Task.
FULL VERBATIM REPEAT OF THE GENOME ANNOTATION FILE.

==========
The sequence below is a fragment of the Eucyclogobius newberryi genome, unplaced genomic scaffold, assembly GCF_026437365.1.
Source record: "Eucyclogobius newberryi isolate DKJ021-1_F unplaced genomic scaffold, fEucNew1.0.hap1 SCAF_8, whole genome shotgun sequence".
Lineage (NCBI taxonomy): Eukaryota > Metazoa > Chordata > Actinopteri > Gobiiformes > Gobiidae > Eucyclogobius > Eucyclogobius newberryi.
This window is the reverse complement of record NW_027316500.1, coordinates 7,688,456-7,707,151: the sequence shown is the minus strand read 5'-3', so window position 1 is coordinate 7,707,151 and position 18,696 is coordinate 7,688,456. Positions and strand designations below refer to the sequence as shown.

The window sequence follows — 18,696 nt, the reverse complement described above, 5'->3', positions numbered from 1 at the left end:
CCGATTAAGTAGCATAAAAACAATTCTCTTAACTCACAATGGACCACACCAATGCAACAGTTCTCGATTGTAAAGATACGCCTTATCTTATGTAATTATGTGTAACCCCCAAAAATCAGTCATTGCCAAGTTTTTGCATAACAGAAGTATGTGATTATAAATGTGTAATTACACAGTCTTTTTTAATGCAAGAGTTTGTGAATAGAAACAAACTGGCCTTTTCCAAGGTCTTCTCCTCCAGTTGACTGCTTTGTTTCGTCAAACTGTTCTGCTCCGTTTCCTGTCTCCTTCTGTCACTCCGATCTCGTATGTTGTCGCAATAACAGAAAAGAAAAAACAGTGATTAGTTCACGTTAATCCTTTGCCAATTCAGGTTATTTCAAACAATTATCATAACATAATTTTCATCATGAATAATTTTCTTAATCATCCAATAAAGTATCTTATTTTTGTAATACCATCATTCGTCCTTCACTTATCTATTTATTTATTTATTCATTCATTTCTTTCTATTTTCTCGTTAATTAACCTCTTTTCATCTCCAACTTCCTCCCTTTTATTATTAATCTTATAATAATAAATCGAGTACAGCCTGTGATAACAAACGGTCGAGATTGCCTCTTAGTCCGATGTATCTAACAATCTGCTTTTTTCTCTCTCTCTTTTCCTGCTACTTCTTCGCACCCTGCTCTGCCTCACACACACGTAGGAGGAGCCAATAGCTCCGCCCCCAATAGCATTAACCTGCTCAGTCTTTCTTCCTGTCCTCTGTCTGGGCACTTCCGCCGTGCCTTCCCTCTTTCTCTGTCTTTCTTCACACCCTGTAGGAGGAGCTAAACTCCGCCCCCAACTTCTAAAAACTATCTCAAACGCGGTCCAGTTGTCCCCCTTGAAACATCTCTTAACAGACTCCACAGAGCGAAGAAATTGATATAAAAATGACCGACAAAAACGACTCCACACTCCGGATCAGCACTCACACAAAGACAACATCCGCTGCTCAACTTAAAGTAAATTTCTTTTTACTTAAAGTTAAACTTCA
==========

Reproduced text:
The sequence below is a fragment of the Eucyclogobius newberryi genome, unplaced genomic scaffold, assembly GCF_026437365.1.
Source record: "Eucyclogobius newberryi isolate DKJ021-1_F unplaced genomic scaffold, fEucNew1.0.hap1 SCAF_8, whole genome shotgun sequence".
Lineage (NCBI taxonomy): Eukaryota > Metazoa > Chordata > Actinopteri > Gobiiformes > Gobiidae > Eucyclogobius > Eucyclogobius newberryi.
This window is the reverse complement of record NW_027316500.1, coordinates 7,688,456-7,707,151: the sequence shown is the minus strand read 5'-3', so window position 1 is coordinate 7,707,151 and position 18,696 is coordinate 7,688,456. Positions and strand designations below refer to the sequence as shown.

The window sequence follows — 18,696 nt, the reverse complement described above, 5'->3', positions numbered from 1 at the left end:
CCGATTAAGTAGCATAAAAACAATTCTCTTAACTCACAATGGACCACACCAATGCAACAGTTCTCGATTGTAAAGATACGCCTTATCTTATGTAATTATGTGTAACCCCCAAAAATCAGTCATTGCCAAGTTTTTGCATAACAGAAGTATGTGATTATAAATGTGTAATTACACAGTCTTTTTTAATGCAAGAGTTTGTGAATAGAAACAAACTGGCCTTTTCCAAGGTCTTCTCCTCCAGTTGACTGCTTTGTTTCGTCAAACTGTTCTGCTCCGTTTCCTGTCTCCTTCTGTCACTCCGATCTCGTATGTTGTCGCAATAACAGAAAAGAAAAAACAGTGATTAGTTCACGTTAATCCTTTGCCAATTCAGGTTATTTCAAACAATTATCATAACATAATTTTCATCATGAATAATTTTCTTAATCATCCAATAAAGTATCTTATTTTTGTAATACCATCATTCGTCCTTCACTTATCTATTTATTTATTTATTCATTCATTTCTTTCTATTTTCTCGTTAATTAACCTCTTTTCATCTCCAACTTCCTCCCTTTTATTATTAATCTTATAATAATAAATCGAGTACAGCCTGTGATAACAAACGGTCGAGATTGCCTCTTAGTCCGATGTATCTAACAATCTGCTTTTTTCTCTCTCTCTTTTCCTGCTACTTCTTCGCACCCTGCTCTGCCTCACACACACGTAGGAGGAGCCAATAGCTCCGCCCCCAATAGCATTAACCTGCTCAGTCTTTCTTCCTGTCCTCTGTCTGGGCACTTCCGCCGTGCCTTCCCTCTTTCTCTGTCTTTCTTCACACCCTGTAGGAGGAGCTAAACTCCGCCCCCAACTTCTAAAAACTATCTCAAACGCGGTCCAGTTGTCCCCCTTGAAACATCTCTTAACAGACTCCACAGAGCGAAGAAATTGATATAAAAATGACCGACAAAAACGACTCCACACTCCGGATCAGCACTCACACAAAGACAACATCCGCTGCTCAACTTAAAGTAAATTTCTTTTTACTTAAAGTTAAACTTCA